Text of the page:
3. Celebrate Your Freedom: It is no small journey to leave an abusive situation. First, I encourage you to validate how wonderful you are. How will you do this? Post notes on your mirror? Create a vision board? Do a visual meditation acknowledging your magnificence? Get at tattoo? You decide what feels right for you. This is your journey. Second, allow yourself to be celebrated. There are many ways to do this, the important thing is to try to do it with other people. Throw a freedom party; Ask friends to accompany you to a special place or to do an activity you love. Bring creativity, joy, and freedom into your celebration of  YOU.

 

Domenico Salvagnin

Domenico Salvagnin

Building Bridges of Communication in Relationships 

After you have focused on yourself and restoring your inner voice, it is then time to integrate these skills into your relationship. The following tools will enable you to hone the use of your outer-voice in healthy and loving ways.
 
1. Daily Check-Ins: A fantastic tool to create an environment of safe communication in a loving and growth centered relationship is to create time for daily check-ins with your partner. The suggested steps for these are to: 1. Set aside 20 minutes each day that you both schedule in your calendar – This creates accountability and trust. 2. Face each other when you meet for your check-in – This is called a “knee-to-knee.” 3. Allow each person 5 minutes to share their feelings and experiences of the day – Without the other person interrupting or commenting on it. 4. Ask for feedback if you want it, but it is not necessary. If feedback is given, the same guidelines apply of not interrupting or commenting while each person gives feedback.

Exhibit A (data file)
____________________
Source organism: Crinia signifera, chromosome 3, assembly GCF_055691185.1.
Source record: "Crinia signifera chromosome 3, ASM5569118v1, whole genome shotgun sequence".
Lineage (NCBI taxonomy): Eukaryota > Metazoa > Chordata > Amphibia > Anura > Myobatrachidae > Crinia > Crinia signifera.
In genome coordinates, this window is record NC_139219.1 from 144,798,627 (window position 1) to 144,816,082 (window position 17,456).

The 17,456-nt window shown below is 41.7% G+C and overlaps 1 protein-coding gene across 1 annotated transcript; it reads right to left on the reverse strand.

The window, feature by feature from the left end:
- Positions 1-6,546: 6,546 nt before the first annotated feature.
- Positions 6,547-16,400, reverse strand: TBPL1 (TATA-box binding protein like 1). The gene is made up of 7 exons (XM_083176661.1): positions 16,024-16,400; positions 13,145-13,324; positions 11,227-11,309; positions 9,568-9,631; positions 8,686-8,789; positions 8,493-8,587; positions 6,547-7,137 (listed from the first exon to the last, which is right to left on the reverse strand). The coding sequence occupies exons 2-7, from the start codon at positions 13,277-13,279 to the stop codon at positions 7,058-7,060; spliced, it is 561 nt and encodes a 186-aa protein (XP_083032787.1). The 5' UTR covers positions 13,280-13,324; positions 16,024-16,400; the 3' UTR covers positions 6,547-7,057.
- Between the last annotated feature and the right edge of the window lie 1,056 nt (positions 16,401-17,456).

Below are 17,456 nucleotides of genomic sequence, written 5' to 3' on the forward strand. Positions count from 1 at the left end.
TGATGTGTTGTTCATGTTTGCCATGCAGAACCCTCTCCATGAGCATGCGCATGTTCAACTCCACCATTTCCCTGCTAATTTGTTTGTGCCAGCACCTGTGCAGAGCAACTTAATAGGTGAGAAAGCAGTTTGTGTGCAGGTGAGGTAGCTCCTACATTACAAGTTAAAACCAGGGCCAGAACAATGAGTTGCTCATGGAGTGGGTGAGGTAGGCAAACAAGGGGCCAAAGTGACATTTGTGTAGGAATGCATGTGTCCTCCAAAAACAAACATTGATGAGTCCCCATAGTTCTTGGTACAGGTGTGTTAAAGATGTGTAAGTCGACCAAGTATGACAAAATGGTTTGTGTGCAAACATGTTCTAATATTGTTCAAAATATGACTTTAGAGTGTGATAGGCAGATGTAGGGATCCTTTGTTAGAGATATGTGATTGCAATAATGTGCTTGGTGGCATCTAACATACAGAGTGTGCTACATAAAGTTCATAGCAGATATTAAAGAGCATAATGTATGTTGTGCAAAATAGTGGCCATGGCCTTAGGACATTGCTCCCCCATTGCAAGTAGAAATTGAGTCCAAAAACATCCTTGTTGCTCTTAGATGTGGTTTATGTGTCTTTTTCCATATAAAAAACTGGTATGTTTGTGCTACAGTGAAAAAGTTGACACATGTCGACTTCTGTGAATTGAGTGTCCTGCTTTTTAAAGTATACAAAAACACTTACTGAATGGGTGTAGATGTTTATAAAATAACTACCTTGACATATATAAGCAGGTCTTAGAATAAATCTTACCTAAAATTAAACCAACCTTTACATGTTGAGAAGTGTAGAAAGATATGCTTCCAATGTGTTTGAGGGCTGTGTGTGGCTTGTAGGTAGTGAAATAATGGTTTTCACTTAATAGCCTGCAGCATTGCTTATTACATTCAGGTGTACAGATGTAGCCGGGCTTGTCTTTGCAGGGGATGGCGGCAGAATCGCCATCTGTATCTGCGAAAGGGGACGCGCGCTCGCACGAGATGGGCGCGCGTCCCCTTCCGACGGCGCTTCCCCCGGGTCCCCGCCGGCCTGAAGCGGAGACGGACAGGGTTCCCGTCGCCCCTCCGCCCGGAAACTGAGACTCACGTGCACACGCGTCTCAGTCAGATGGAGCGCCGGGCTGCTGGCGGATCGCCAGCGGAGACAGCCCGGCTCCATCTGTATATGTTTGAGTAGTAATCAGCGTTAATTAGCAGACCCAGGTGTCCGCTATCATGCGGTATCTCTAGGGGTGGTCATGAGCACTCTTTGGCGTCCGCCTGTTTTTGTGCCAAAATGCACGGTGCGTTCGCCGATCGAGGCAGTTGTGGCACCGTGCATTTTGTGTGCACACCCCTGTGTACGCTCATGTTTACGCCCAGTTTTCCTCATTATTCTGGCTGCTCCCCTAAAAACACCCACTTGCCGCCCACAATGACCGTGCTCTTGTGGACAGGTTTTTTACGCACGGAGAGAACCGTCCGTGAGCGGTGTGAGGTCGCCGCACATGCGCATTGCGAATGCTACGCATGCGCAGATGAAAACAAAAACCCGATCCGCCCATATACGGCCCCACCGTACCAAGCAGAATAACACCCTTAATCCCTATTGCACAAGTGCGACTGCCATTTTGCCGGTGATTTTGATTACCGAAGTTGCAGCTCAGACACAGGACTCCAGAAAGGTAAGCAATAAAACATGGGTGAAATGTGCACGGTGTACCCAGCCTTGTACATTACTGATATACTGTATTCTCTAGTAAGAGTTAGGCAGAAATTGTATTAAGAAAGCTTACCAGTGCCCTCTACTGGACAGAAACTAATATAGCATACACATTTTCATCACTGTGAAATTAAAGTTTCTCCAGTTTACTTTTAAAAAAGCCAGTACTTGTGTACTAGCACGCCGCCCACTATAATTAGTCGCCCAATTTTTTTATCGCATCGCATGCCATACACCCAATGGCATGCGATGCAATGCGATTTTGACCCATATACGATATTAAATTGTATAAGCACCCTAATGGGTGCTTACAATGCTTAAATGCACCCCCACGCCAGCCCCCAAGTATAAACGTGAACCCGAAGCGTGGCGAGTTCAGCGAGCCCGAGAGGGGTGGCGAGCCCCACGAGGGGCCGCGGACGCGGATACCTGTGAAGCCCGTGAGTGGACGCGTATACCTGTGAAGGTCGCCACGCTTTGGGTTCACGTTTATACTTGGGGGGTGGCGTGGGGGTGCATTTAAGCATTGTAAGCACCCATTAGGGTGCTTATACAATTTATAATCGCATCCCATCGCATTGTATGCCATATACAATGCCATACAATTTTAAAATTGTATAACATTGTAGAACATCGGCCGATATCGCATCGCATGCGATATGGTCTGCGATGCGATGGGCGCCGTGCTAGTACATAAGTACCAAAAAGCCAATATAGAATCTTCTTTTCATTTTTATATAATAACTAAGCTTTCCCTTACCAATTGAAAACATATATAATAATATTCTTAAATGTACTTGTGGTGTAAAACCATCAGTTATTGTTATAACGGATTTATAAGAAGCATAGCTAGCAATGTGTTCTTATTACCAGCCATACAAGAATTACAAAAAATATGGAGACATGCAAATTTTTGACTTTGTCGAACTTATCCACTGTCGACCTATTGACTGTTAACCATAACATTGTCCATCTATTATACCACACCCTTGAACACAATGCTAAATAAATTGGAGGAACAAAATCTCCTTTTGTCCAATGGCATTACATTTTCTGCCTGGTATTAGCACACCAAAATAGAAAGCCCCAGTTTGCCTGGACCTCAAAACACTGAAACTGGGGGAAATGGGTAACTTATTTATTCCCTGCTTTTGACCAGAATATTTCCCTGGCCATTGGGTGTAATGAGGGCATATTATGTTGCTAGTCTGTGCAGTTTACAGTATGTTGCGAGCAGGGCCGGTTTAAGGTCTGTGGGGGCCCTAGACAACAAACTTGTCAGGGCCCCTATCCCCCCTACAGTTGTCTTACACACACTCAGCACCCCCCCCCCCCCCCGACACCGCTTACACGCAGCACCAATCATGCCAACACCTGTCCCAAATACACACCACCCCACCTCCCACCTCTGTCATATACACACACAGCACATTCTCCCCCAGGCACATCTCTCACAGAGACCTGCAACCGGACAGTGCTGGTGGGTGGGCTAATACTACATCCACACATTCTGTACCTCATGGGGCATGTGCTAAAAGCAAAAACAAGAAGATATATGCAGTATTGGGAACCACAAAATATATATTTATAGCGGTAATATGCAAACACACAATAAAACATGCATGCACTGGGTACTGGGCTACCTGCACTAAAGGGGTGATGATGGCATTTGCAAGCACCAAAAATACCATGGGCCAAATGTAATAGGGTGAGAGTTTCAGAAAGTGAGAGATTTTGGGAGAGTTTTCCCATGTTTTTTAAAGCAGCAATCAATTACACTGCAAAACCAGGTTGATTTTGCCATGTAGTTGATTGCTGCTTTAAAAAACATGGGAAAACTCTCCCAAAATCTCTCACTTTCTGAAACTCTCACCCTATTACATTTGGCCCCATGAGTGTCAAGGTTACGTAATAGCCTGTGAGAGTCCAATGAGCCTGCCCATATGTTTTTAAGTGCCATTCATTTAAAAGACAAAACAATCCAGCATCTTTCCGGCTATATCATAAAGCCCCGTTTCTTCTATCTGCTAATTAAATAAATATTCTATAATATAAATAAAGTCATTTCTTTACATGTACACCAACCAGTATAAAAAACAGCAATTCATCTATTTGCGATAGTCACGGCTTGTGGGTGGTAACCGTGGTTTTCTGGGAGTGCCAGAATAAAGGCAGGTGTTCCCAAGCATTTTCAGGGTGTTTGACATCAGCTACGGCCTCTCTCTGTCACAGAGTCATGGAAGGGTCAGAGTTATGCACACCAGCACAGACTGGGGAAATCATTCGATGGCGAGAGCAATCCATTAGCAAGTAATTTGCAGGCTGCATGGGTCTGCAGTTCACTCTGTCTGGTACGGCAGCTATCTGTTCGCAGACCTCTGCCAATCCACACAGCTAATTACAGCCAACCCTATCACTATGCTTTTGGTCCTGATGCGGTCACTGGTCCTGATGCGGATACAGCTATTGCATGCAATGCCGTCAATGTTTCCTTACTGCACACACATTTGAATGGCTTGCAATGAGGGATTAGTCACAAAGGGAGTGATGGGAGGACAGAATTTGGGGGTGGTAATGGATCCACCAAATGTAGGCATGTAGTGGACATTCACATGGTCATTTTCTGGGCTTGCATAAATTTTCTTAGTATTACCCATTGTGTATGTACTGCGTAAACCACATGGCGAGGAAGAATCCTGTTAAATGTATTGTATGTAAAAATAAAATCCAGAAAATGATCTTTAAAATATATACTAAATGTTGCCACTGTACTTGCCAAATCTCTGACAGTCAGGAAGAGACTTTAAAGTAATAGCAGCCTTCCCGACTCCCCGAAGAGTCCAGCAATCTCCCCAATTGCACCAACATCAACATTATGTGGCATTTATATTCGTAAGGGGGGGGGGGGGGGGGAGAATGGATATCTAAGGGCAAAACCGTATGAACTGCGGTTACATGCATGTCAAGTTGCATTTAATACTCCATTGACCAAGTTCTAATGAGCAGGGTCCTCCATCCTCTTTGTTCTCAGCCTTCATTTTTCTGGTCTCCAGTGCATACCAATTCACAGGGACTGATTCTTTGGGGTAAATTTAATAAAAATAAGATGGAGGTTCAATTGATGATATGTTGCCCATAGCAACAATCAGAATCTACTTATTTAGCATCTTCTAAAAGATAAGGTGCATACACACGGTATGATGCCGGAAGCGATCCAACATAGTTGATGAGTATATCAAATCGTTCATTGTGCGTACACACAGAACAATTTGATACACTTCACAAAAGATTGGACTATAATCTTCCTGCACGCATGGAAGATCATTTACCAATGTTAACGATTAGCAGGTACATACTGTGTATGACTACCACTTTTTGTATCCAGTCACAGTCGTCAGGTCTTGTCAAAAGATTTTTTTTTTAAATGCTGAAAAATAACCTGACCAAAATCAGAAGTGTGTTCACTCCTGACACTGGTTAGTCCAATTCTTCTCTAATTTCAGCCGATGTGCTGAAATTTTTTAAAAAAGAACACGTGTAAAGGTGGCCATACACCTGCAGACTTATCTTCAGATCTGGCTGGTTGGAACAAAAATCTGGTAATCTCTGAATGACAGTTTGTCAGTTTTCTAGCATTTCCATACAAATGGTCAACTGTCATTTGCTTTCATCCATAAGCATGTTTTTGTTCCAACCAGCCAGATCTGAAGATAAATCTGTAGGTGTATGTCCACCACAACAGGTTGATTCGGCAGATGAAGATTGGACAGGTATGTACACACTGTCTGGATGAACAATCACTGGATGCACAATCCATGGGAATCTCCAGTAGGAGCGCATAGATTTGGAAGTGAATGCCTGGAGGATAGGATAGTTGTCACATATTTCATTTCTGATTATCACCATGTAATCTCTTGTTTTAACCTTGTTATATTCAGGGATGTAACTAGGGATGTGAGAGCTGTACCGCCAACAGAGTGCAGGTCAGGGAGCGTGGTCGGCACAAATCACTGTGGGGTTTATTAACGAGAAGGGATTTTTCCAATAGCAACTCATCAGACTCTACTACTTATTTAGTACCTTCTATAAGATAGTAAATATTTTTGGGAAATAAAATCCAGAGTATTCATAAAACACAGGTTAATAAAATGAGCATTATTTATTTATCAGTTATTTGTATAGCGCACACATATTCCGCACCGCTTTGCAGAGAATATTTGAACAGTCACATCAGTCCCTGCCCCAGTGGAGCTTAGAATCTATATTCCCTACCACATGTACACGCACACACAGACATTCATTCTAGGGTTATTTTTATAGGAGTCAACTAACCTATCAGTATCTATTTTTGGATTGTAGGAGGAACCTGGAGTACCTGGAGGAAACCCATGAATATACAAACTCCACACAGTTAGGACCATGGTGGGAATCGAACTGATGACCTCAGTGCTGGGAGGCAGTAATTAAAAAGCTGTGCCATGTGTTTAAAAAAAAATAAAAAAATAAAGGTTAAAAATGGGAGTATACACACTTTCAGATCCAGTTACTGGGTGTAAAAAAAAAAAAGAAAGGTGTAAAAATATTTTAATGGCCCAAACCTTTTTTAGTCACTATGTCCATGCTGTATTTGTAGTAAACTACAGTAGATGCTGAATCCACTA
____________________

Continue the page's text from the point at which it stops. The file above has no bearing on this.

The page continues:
2. Respectful Conflict Agreement: To manifest an environment of safety when there is conflict I highly recommend creating a respectful conflict agreement with your partner. There are many examples of agreements you can find online to use as a template. I suggest using this one and then tailoring it to fit what works best for the 2 of you. The most important thing is that you both commit to following the steps outlined in the agreement when you are sharing about conflictual issues. By implementing a respectful conflict agreement in your relationship you are building a safe environment for your voice to be heard.
 
3. Service Centered Living: After you have gone through the preceding steps and have reestablished your sense of self-confidence and trust in your capacity to share your voice in a safe and respectful way, it is then time to share that skill with others. There are so many survivors seeking support from peers who have transitioned into thriving after abuse. They need to know the steps to grow and heal. You have that knowledge, strength and the compassion to now share your story and the journey you took to arrive in a place of safety.
 
Thank you for sharing with me, Anita. Know that I am here to support you along your journey to healing & finding the beautiful voice & strength within you! Please feel free to reach out to ask any clarifying questions or for further support.

 

Warmth and light,

Amanda